The Narrative Edge: Reconciling Fact and Fiction


Session Title:

  • Art and Narrative

Presentation Title:

  • The Narrative Edge: Reconciling Fact and Fiction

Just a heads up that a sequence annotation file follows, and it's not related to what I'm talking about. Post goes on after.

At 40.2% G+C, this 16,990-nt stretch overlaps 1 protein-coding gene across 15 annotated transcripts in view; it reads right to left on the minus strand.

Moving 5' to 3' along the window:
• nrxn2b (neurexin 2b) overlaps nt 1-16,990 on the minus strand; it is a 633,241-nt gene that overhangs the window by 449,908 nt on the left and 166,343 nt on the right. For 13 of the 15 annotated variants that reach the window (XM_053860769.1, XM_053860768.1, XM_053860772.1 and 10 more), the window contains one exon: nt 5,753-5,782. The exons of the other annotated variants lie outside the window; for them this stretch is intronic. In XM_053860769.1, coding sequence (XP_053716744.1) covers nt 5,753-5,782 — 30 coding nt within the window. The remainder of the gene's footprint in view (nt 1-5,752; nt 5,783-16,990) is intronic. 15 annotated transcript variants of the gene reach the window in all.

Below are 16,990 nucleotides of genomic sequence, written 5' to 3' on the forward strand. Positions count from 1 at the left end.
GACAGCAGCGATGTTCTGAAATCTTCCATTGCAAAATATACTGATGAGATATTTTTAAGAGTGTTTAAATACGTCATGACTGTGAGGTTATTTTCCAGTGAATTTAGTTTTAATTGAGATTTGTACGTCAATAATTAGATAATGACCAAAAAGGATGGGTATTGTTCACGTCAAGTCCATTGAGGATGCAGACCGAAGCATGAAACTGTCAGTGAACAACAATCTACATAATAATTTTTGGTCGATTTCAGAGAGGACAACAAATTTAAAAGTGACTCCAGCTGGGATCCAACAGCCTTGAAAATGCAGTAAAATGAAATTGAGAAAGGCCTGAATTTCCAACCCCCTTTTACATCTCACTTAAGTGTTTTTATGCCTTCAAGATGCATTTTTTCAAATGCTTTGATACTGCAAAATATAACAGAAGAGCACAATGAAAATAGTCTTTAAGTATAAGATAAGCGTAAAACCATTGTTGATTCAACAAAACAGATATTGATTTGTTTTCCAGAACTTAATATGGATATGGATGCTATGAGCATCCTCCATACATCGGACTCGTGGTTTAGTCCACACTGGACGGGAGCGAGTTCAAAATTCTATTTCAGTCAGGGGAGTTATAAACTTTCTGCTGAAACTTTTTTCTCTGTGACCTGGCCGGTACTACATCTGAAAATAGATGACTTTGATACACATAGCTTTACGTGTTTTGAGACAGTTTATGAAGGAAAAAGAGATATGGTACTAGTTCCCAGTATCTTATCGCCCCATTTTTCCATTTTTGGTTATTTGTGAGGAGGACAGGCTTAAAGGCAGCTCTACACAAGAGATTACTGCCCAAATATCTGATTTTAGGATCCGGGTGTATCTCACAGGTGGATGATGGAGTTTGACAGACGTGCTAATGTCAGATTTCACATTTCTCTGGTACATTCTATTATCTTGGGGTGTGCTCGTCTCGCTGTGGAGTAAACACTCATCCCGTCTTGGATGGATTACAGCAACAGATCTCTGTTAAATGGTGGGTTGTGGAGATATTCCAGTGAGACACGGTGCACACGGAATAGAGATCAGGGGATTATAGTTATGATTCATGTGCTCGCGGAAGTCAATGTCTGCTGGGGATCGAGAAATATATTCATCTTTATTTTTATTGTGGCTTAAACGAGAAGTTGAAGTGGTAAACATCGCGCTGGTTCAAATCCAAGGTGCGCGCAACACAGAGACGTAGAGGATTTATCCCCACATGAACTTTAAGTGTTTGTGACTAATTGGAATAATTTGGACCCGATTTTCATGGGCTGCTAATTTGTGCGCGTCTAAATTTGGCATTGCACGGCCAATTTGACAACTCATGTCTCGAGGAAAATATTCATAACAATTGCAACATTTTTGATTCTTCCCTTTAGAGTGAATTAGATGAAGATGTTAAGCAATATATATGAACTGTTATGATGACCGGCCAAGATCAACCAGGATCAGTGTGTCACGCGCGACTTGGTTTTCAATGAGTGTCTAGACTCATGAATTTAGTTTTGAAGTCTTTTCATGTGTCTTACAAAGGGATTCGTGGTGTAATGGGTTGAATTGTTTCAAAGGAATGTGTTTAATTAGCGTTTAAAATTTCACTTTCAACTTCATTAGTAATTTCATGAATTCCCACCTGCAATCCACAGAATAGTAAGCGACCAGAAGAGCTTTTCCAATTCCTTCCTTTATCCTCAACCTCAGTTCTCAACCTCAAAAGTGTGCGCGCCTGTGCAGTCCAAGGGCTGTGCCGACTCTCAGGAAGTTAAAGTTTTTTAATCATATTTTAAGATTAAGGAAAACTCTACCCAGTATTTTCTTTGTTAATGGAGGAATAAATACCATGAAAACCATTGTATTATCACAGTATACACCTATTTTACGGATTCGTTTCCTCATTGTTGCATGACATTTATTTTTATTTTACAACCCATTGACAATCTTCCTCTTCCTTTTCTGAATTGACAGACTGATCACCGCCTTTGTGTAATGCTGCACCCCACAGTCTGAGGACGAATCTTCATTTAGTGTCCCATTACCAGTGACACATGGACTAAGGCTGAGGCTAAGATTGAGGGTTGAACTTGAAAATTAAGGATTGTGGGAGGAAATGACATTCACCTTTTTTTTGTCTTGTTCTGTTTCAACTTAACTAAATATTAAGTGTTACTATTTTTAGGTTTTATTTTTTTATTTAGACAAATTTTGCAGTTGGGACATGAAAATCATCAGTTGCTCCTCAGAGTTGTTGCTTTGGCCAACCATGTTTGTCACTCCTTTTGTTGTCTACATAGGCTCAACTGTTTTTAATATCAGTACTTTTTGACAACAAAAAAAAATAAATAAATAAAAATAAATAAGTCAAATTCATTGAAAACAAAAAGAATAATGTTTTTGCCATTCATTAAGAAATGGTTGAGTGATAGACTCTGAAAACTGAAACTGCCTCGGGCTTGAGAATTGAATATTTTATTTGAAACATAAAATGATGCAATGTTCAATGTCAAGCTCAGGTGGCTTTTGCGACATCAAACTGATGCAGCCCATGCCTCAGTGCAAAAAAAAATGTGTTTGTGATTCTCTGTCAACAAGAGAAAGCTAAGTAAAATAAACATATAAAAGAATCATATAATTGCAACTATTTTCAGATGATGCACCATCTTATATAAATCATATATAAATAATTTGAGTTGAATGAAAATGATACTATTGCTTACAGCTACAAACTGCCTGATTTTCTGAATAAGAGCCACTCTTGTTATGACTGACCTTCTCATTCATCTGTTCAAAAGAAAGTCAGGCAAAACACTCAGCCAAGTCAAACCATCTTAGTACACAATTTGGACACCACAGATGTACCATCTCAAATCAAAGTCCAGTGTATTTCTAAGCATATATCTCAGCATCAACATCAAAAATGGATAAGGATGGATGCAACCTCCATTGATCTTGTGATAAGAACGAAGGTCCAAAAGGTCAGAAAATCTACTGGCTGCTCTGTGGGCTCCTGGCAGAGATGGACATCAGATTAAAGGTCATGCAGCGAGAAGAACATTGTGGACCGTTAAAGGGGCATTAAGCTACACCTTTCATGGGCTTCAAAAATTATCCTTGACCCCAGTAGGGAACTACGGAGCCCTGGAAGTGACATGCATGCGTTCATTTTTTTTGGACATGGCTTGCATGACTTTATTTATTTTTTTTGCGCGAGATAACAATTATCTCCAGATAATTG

• Over the last half-century, the general loosening of the conventions of narrative structure has led to more plastic kinds of storytelling. This has significantly ruptured the margin between fact and fiction. New media enriches and complicates this shift in narrative form by making the movement between hard information and subjective consciousness more fluid. This renegotiated relationship between data and perception can offer new entry points to complex subject matter. This session presents two projects that freely mix narrative styles and which navigate between factual and fictive elements as a way of reconciling information and subjective perception. Both projects employ a range of discursive strategies, scaling from direct presentation of information to first-person narrative in order to construct a more nuanced and expansive exploration of subject. Mirage explores the dissonance between the romantic expectations of travel and the realities of place. Based on a journey to Morocco, Mirage examines the assumptions underlying leisure travel to an ‘exotic’ location, and the resulting distortion of reality engendered by romantic expectation, embedding ostensibly neutral ‘tourist’ photos with contradictory narratives and exposing a complex of economic, social, historical and psychological realities. In Mirage, the objective ‘reality’ of the tourist photo is questioned as the incremental layering of images and information suggest a rather contradictory reality. The Mirror That Changes explores problems of water scarcity and sustainability through pairings of water use in domestic environments and in nature. It integrates a matrix of autonomous factoids and fictional threads pointing to the connection between small scale actions and large scale effects. The Mirror That Changes uses the visual and aural qualities of moving water to create a languid atmosphere in which overtly romantic and lyrical representations of water intersect with narratives introducing issues of scarcity, purity and equity. The Mirror ties a flood of information on water issues with a meandering personal meditation on the nature of water to bring intimate scale to a global problem. Mirage and The Mirror share an approach to new media storytelling in which elements of oral, written and film genres are reshaped, and the resulting mix integrated with a range of information elements. This strategy provides a way of integrating fact and fiction, and multiple sensory inputs in the form of audio, text and moving images within a single narrative envelope.


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